Sunday, April 26, 2015



Yesterday, an elaborate new exhibit, Empire and Liberty: The Civil War and the West, opened at the Autry, and will be on display through January 3rd of next year.   As the title suggests, the show examines the effect that the Civil War had on the American West, a region much of which was still being settled at the time of the War Between the States.  As is practically a trademark with them, the Autry has used a wide array of documents, uniforms and other objects from their own collections, and borrowed others, to give a living feel to a war which had its end 150th Anniversary only last week (John Wilkes Booth died 150 years ago today!).

Frontier Fremont's flag

Of the greatest significance, the posted text that goes with the displays gives a historical context, a sense of the related sequence of events that is not obvious.  Of course the Louisiana Purchase led to the Lewis and Clark expedition; but not so obvious, the charting of that land, the making of states, led to the Missouri Compromise, forcing an equal number of free and slave states.  We know about the misery caused by the Indian Removal Act, but a side-effect of forcing the Indians from their land was to make it available for cotton plantations, which brought the ‘need’ of slaves.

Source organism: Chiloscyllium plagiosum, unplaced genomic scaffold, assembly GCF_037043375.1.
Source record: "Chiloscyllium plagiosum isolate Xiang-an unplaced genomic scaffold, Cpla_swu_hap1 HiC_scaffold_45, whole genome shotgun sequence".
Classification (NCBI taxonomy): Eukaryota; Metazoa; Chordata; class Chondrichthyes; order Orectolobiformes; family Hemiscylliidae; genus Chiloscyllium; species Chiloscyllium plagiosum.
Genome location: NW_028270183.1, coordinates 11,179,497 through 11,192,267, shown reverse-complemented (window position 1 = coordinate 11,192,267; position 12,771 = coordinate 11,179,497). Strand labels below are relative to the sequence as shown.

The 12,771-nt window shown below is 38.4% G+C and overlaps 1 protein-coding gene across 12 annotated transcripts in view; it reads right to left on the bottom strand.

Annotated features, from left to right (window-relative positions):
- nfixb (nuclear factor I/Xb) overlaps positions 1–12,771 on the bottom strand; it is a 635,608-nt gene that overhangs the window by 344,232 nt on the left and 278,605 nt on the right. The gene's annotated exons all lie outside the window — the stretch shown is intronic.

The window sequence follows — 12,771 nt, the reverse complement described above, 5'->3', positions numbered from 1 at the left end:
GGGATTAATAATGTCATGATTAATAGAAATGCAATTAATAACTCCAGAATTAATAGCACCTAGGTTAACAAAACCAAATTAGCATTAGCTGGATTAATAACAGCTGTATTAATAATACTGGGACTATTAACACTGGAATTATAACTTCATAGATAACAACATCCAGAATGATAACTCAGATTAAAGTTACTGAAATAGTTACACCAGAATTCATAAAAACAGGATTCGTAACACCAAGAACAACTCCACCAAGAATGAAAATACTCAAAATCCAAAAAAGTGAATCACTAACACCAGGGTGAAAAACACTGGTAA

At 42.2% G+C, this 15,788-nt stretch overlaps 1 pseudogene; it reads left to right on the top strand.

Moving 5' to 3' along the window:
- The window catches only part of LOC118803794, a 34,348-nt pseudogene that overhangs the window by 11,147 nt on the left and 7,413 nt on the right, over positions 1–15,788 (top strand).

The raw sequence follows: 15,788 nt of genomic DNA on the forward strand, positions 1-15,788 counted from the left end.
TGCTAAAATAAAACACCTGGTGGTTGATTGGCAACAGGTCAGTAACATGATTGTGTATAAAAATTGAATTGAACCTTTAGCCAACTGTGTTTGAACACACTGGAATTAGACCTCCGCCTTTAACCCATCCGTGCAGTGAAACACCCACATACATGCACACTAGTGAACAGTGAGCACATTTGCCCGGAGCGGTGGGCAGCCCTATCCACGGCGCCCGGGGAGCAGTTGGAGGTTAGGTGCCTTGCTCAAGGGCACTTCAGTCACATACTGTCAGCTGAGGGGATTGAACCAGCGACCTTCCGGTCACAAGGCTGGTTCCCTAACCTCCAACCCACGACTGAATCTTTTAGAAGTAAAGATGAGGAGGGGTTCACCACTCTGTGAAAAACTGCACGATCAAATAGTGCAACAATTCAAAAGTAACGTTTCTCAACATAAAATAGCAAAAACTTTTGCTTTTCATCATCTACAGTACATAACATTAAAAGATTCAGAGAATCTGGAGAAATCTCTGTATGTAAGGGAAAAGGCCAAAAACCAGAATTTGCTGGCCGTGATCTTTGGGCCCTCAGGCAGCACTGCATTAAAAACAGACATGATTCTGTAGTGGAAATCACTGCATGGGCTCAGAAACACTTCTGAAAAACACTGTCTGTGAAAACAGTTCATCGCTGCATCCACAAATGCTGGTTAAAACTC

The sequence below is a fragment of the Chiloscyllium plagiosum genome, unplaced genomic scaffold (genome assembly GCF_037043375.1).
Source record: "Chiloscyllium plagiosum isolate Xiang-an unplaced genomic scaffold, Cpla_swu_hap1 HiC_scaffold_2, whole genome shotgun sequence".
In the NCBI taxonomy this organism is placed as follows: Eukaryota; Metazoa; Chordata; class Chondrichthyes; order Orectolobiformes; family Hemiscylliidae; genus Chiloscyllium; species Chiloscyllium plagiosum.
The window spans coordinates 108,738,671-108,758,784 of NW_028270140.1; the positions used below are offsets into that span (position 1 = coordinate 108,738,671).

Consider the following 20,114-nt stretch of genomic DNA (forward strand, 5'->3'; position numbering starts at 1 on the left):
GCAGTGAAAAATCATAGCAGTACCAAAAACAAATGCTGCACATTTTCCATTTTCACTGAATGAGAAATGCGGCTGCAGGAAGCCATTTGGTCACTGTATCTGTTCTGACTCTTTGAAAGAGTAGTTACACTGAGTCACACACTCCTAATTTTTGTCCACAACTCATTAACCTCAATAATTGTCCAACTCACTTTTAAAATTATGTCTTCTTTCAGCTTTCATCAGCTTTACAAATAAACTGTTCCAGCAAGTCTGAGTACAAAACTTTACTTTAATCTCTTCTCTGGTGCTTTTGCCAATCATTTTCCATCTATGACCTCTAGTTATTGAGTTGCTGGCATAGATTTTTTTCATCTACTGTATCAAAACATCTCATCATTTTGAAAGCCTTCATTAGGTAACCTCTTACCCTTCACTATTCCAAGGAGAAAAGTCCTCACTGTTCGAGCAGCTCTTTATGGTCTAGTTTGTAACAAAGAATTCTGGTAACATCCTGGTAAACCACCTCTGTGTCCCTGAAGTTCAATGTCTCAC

'American Progress' by John Gast -1872

Jefferson Davis’s double-barreled pistol from his service in the Mexican War reminds us that not only was that war a proving group for him, but for Grant and Lee, all of whom were West Point graduates.  Among the fascinating documents that illuminate the period are slave purchase receipts; an Andersonville Prison Survivor Certificate; a Union Army enlistment bounty – forty dollars to sign up; a receipt for Chinese coolie wages of $12 a month – once the $30 voyage cost is paid; a Buffalo Soldier payroll document, $13 a month.  Displays take you through the period looking at the various historic events, as well as particular groups – various Indian tribes, former slaves, women, displaced Mexicans – as well as the general population.

Grant's Smith & Wesson pistol